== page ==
Texas Gulf was to have a board of directors meeting that Thursday.  Since better and better news had been coming in from Kidd-55, the company officers decided they should write a new press release, to be issued after the Thursday morning board meeting.  This statement was based on the very latest information and it read, in part, “Texas Gulf Sulphur Company has made a major strike of zinc, copper, and silver in the Timmins area… Seven drill holes are now essentially complete and indicate an ore body of at least 800 feet in length, 300 feet in width, and having a vertical depth of more than 800 feet.  This is a major discovery.  The preliminary data indicate a reserve of more than 25 million tons of ore.”

The statement also noted that “considerably more data has been accumulated,” in order to explain the difference between this statement and the previous one.  Indeed, the value of the ore was not the two hundred million dollars alleged to have been estimable a week earlier, but many times that.

The same day, engineer Clayton and company secretary Crawford bought 200 and 300 shares, respectively.  The next morning, Crawford doubled his order.

The directors’ meeting ended at ten o’clock.  Then 22 reporters entered the room.  President Stephens read the new press release.  Most reporters rushed out before he was finished to report the news.

The actions of two Texas Gulf directors, Coates and Lamont, during the next half hour were later to lead to the most controversial part of the S.E.C.’s complaint.  As Brooks writes, the essence of the controversy was timing.  The Texas Gulf news was released by the Dow Jones News Service, the well-known spot-news for investors.  In fact, a piece of news is considered to be public the moment it crosses “the broad tape.”

The morning of April 16, 1964, a Dow Jones reporter was among those who attended the Texas Gulf press conference.  He left early and called in the news around 10:10 or 10:15, according to his recollection.  Normally, a news item this important would be printed on the Dow Jones machines two or three minutes after being phoned in.  But for reasons unknown, the Texas Gulf story did not appear on the tape until 10:54.  This delay was left unexplained during the trial based on irrelevance, says Brooks.

Coates, the Texan, around the end of the press conference, called his son-in-law, H. Fred Haemisegger, a stockbroker in Houston.  Coates told Haemisegger about the Texas Gulf discovery, also saying that he waited to call until “after the public announcement” because he was “too old to get in trouble with the S.E.C.”  Coates next placed an order for 2,000 shares of Texas Gulf stock for four family trusts.  He was a trustee, but not a beneficiary.  The stock had opened at $30.  Haemisegger, by acting quickly, was able to buy a bit over $31.

Lamont hung around the press conference area for 20 minutes or so.  He recounts that he “listened to chatter” and “slapped people on the back.”  Then at 10:39 or 10:40, he called a friend at Morgan Guaranty Trust Company – Longstreet Hinton, the bank’s executive vice president and head of its trust department.  Hinton had asked Lamont earlier in the week if he knew anything about the rumors of an ore discovery made by Texas Gulf.  Lamont had said no then.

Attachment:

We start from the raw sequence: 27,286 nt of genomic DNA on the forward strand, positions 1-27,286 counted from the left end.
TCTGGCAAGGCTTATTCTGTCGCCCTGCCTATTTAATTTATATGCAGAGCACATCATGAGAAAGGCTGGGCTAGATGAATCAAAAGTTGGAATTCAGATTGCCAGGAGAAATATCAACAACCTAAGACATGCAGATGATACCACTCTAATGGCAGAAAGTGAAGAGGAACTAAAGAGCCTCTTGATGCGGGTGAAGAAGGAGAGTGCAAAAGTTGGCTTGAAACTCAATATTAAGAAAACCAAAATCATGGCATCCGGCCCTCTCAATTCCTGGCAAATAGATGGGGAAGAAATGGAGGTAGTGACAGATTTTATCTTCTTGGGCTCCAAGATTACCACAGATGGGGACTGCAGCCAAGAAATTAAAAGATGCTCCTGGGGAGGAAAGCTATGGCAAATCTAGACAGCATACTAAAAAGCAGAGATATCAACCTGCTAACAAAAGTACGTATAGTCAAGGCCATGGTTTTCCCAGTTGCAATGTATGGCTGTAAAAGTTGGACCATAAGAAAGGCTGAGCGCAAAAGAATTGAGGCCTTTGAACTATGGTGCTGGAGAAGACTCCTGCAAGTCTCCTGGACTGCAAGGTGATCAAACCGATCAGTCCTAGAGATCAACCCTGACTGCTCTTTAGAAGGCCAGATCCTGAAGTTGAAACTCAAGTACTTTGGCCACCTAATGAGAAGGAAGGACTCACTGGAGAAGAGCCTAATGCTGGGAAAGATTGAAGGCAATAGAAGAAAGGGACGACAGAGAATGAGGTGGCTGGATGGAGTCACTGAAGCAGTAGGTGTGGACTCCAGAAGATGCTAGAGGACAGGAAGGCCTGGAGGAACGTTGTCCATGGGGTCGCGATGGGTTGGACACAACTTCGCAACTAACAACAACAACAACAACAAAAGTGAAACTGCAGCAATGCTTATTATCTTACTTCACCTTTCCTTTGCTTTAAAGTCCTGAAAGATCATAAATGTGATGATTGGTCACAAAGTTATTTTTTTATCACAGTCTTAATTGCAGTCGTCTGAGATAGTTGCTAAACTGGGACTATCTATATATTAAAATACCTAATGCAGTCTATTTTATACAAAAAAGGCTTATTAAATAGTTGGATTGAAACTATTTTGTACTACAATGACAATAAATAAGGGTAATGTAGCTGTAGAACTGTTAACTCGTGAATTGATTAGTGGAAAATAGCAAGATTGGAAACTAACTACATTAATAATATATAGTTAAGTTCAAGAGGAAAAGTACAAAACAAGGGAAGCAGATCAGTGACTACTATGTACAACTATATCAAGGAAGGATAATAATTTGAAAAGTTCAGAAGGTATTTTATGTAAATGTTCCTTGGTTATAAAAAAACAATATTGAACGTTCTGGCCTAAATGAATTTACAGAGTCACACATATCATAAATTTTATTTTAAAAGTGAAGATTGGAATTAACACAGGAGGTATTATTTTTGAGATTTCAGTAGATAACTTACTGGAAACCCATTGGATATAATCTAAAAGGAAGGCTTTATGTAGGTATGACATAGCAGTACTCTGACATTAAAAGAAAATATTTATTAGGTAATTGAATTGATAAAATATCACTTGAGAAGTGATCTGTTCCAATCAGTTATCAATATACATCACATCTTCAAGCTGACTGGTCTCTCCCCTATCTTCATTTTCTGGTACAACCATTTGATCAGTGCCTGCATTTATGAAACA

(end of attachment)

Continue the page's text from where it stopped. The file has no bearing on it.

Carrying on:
But during this phone call, Lamont told Hinton that he had some news now.  Hinton asked whether it was good.  Lamont replied either “pretty good” or “very good.”  (Brooks notes that they mean the same thing in this context.)  Hinton immediately called the bank’s trading department, got a quote on Texas Gulf, and placed an order for 3,000 shares for the account of the Nassau Hospital, of which he was treasurer.  Hinton never bothered to look at the tape – despite being advised to do so by Lamont – because Hinton felt he already had the information he needed.  (Lamont didn’t know about the inexplicable forty minute delay before the Texas Gulf news appeared on the tape.)

Then Hinton went to the office of the Morgan Guaranty officer in charge of pension trusts.  Hinton recommended buying Texas Gulf.  In less than half an hour, the bank had ordered 7,000 shares for its pension fund and profit-sharing account.

An hour after that – at 12:33 – Lamont purchased 3,000 shares for himself and his family, paying $34 1/2 for them.  The stock closed above $36.  It hit a high of over $58 later that month.  Brooks:

…and by the end of 1966, when commercial production of ore was at last underway at Kidd-55 and the enormous new mine was expected to account for one-tenth of Canada’s total annual production of copper and one-quarter of its total annual production of zinc, the stock was selling at over 100.  Anyone who had bought Texas Gulf between November 12th, 1963 and the morning (or even the lunch hour) of April 16th, 1964 had therefore at least tripled his money.

Brooks then introduces the trial:

Perhaps the most arresting aspect of the Texas Gulf trial – apart from the fact that a trial was taking place at all – was the vividness and variety of the defendants who came before Judge Bonsal, ranging as they did from a hot-eyed mining prospector like Clayton (a genuine Welchman with a degree in mining from the University of Cardiff) through vigorous and harried corporate nabobs like Fogarty and Stephens to a Texas wheeler-dealer like Coates and a polished Brahmin of finance like Lamont.

Darke did not appear at the trial, claiming his Canadian nationality.  Brooks continues: